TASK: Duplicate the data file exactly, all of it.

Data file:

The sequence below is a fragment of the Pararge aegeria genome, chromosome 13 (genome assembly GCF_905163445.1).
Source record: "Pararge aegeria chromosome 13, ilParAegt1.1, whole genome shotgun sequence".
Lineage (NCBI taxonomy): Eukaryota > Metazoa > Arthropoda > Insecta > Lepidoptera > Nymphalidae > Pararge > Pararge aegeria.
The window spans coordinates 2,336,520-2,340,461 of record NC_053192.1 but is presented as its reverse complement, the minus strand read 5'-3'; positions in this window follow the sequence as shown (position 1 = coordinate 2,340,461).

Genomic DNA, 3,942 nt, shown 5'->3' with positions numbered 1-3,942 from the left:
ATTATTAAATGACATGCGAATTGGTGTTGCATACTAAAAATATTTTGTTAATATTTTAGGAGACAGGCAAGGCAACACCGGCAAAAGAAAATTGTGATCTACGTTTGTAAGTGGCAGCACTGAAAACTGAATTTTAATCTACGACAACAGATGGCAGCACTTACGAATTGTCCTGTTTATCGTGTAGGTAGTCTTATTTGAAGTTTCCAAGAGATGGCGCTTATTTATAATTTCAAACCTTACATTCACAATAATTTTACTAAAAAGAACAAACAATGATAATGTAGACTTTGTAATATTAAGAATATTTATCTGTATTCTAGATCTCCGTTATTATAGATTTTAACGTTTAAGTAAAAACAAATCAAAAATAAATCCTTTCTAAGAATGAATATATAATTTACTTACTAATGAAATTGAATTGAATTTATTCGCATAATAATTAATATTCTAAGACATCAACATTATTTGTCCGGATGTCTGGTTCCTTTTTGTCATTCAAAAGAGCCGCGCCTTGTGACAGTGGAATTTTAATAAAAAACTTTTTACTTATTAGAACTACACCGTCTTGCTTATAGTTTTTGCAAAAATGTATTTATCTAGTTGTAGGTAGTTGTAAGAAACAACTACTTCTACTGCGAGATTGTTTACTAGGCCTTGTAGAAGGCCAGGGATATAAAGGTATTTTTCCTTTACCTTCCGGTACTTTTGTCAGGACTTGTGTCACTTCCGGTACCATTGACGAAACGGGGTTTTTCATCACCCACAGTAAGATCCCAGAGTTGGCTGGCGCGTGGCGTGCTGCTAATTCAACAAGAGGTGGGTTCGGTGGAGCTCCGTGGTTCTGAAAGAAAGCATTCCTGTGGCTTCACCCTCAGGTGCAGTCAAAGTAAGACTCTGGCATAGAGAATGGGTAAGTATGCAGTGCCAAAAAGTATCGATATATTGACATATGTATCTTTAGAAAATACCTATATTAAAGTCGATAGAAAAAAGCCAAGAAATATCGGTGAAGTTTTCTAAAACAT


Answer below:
The sequence below is a fragment of the Pararge aegeria genome, chromosome 13 (genome assembly GCF_905163445.1).
Source record: "Pararge aegeria chromosome 13, ilParAegt1.1, whole genome shotgun sequence".
Lineage (NCBI taxonomy): Eukaryota > Metazoa > Arthropoda > Insecta > Lepidoptera > Nymphalidae > Pararge > Pararge aegeria.
The window spans coordinates 2,336,520-2,340,461 of record NC_053192.1 but is presented as its reverse complement, the minus strand read 5'-3'; positions in this window follow the sequence as shown (position 1 = coordinate 2,340,461).

Genomic DNA, 3,942 nt, shown 5'->3' with positions numbered 1-3,942 from the left:
ATTATTAAATGACATGCGAATTGGTGTTGCATACTAAAAATATTTTGTTAATATTTTAGGAGACAGGCAAGGCAACACCGGCAAAAGAAAATTGTGATCTACGTTTGTAAGTGGCAGCACTGAAAACTGAATTTTAATCTACGACAACAGATGGCAGCACTTACGAATTGTCCTGTTTATCGTGTAGGTAGTCTTATTTGAAGTTTCCAAGAGATGGCGCTTATTTATAATTTCAAACCTTACATTCACAATAATTTTACTAAAAAGAACAAACAATGATAATGTAGACTTTGTAATATTAAGAATATTTATCTGTATTCTAGATCTCCGTTATTATAGATTTTAACGTTTAAGTAAAAACAAATCAAAAATAAATCCTTTCTAAGAATGAATATATAATTTACTTACTAATGAAATTGAATTGAATTTATTCGCATAATAATTAATATTCTAAGACATCAACATTATTTGTCCGGATGTCTGGTTCCTTTTTGTCATTCAAAAGAGCCGCGCCTTGTGACAGTGGAATTTTAATAAAAAACTTTTTACTTATTAGAACTACACCGTCTTGCTTATAGTTTTTGCAAAAATGTATTTATCTAGTTGTAGGTAGTTGTAAGAAACAACTACTTCTACTGCGAGATTGTTTACTAGGCCTTGTAGAAGGCCAGGGATATAAAGGTATTTTTCCTTTACCTTCCGGTACTTTTGTCAGGACTTGTGTCACTTCCGGTACCATTGACGAAACGGGGTTTTTCATCACCCACAGTAAGATCCCAGAGTTGGCTGGCGCGTGGCGTGCTGCTAATTCAACAAGAGGTGGGTTCGGTGGAGCTCCGTGGTTCTGAAAGAAAGCATTCCTGTGGCTTCACCCTCAGGTGCAGTCAAAGTAAGACTCTGGCATAGAGAATGGGTAAGTATGCAGTGCCAAAAAGTATCGATATATTGACATATGTATCTTTAGAAAATACCTATATTAAAGTCGATAGAAAAAAGCCAAGAAATATCGGTGAAGTTTTCTAAAACAT